Service station giant OTR has agreed to pay back — or credit — $2.3 million in annual leave entitlements to 1,500 current and former employees in South Australia, Victoria and Western Australia after a Fair Work Ombudsman (FWO) investigation.

The FWO inspected 15 OTR sites and found that employees had not been classified as shift workers when they should have been.

Shift workers are entitled to five weeks of annual leave, not the standard four for non-shift workers.

Ombudsman Anna Booth said questions raised by employees at OTR — short for “On The Run” — led to the investigation.

“We got a lot of inquiries to our info line about the categorising of employment, [with] workers believing they were shift workers and they should be receiving annual leave as such,” Ms Booth said.

“We investigated and found that they were correct … and we brought this to the attention of the employer.”

Ombudsman Anna Booth described the loss of leave as “troubling”.(Supplied: Fair Work Ombudsman)

Ms Booth said that OTR then conducted its own review, which found a total of 1,524 OTR workers had not received their annual leave entitlement between July 2018 and February 2023.

“It is troubling, it does make you wonder about how much attention was being paid,” Ms Booth said.

OTR has since signed an enforceable undertaking and has agreed to repay 934 former employees a total of $975,000, which includes $48,415 in interest.

About 6,000 days of annual leave, worth about $1.3 million, have also been credited to 590 employees who still work at OTR.

The ABC has contacted OTR for comment.

‘Serve as a warning’

The company has more than 150 stores across Australia, is one of the biggest employers in SA, and also has a presence in Victoria and WA.

Most of the affected workers were from SA and worked at service stations and other OTR businesses in areas including Adelaide, Bordertown, Ceduna, Port Lincoln, Port Augusta and Murray Bridge.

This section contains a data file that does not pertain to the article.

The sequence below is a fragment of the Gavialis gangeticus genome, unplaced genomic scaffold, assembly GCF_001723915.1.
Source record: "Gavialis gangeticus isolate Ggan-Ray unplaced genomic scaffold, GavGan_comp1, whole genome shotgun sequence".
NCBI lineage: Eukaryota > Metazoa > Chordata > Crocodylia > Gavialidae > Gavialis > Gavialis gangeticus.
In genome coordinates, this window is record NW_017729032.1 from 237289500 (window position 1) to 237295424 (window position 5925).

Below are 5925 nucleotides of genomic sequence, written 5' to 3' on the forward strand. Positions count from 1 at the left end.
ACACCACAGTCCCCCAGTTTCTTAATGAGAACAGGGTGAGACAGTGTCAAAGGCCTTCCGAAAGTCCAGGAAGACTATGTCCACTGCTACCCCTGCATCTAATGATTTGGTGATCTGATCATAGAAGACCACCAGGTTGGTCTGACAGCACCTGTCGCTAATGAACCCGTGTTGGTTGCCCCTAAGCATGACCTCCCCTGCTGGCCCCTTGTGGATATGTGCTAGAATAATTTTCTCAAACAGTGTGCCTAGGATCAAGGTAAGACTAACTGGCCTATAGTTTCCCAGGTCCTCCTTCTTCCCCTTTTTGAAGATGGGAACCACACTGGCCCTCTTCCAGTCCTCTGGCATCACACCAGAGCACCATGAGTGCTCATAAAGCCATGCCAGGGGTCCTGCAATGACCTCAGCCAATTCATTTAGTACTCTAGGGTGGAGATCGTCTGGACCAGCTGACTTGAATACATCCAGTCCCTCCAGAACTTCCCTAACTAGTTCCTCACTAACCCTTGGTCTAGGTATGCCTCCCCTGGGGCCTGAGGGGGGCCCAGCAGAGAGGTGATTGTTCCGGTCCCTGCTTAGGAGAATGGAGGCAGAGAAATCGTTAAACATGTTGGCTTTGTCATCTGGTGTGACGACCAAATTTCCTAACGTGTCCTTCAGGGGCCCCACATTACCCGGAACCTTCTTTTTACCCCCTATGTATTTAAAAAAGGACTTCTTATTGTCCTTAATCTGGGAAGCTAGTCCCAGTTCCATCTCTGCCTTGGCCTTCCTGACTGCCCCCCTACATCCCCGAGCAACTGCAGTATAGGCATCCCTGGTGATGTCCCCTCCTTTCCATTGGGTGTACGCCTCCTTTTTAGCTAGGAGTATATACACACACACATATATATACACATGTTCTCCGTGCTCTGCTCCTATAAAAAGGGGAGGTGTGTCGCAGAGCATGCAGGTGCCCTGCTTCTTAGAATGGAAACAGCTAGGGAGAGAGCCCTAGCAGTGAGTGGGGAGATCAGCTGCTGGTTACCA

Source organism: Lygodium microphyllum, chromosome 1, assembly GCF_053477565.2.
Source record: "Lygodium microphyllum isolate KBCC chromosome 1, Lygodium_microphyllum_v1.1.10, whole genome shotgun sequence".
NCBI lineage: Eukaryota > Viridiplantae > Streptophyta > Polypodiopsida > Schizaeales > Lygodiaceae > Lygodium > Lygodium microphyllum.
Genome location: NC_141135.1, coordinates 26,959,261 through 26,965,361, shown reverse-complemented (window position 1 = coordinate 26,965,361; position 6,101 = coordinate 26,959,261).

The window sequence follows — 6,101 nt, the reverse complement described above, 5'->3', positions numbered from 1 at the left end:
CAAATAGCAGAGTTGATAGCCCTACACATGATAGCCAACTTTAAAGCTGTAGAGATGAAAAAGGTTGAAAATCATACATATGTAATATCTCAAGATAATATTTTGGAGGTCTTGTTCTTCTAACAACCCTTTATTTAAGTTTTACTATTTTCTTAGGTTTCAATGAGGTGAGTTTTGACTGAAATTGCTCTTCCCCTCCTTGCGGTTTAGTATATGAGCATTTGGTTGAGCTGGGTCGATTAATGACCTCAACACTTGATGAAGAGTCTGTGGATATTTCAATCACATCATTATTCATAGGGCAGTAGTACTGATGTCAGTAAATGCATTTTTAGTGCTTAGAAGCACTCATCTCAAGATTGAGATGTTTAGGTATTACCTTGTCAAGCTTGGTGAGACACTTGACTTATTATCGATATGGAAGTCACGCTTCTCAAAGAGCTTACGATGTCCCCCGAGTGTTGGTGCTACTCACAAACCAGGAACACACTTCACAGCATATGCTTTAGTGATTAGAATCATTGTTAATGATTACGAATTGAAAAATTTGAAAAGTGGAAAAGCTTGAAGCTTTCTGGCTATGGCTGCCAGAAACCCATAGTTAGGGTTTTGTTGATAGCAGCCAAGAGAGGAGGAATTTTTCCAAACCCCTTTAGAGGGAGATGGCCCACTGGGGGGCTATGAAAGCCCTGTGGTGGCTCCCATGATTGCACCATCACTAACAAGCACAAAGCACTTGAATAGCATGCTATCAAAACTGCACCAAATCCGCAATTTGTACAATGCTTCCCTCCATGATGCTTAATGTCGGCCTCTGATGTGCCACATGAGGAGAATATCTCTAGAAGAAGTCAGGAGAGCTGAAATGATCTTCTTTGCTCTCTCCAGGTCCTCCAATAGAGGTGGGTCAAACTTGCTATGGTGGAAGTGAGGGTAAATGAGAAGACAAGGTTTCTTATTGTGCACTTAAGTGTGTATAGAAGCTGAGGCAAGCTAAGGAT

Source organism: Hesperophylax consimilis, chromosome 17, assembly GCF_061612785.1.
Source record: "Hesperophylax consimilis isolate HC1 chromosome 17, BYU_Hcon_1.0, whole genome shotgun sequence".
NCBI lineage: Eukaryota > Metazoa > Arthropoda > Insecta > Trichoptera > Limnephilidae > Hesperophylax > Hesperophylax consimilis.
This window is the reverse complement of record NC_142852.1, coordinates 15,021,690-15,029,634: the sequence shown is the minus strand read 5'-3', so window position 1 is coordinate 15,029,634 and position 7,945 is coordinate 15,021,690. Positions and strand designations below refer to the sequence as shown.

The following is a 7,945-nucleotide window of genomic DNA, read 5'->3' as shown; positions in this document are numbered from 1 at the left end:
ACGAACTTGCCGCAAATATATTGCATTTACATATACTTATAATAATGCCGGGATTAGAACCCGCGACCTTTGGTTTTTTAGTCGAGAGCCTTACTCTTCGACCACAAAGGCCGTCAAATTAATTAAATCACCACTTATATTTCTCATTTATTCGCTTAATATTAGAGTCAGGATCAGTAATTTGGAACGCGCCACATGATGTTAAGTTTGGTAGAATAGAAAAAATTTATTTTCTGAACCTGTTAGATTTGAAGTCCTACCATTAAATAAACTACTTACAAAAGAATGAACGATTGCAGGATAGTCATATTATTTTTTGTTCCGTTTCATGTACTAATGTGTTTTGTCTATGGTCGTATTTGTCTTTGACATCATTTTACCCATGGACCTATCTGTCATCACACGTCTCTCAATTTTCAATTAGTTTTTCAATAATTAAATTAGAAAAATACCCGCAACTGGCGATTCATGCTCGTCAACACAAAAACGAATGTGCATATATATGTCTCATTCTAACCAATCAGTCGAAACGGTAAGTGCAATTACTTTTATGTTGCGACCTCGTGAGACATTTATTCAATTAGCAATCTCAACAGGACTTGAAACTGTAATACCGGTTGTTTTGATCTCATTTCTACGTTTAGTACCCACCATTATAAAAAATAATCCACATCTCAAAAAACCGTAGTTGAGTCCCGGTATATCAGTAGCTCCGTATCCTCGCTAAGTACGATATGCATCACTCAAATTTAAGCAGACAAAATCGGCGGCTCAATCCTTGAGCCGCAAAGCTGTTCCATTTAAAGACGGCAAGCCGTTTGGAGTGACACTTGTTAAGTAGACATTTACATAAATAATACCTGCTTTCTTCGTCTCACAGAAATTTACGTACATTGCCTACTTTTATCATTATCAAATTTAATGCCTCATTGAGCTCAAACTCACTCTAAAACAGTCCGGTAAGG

A smaller number of employees worked in Perth, and in Victoria at Horsham, Mildura, Ararat and Traralgon.

The ombudsman said the largest single back payment to an employee was $6,189, while one current employee was given back 24 days of annual leave.

“The positive out of it, and why we’ve entered into an enforceable undertaking with On The Run, is that they have fully cooperated with us,” Ms Booth said.

“They have undertaken remediation and they have committed to undertaking processes that ensure that it doesn’t happen again.”

OTR is one of the biggest employers in South Australia.(ABC News: Che Chorley)

Ms Booth said OTR has also agreed to pay a $150,000 “contrition payment” to the federal government’s consolidated revenue fund.

“That’s really just a payment that says … we’re sorry and we acknowledge and take responsibility for our mistake,” she said.

Ms Booth said the situation should “serve as a warning to all employers”.

“In this case, it was a failure to categorise its workers as shift workers but it can be other mis-categorisations too,” she said.

“This is not a complex issue — it’s about the hours of work and the pattern of work, and knowing that your worker is a shift worker is something I would expect an employer to know.”

Ms Booth said she also expected the new OTR owners, Viva Energy, to follow through on the agreement reached with OTR and assure the “community and employees that this will not happen again”.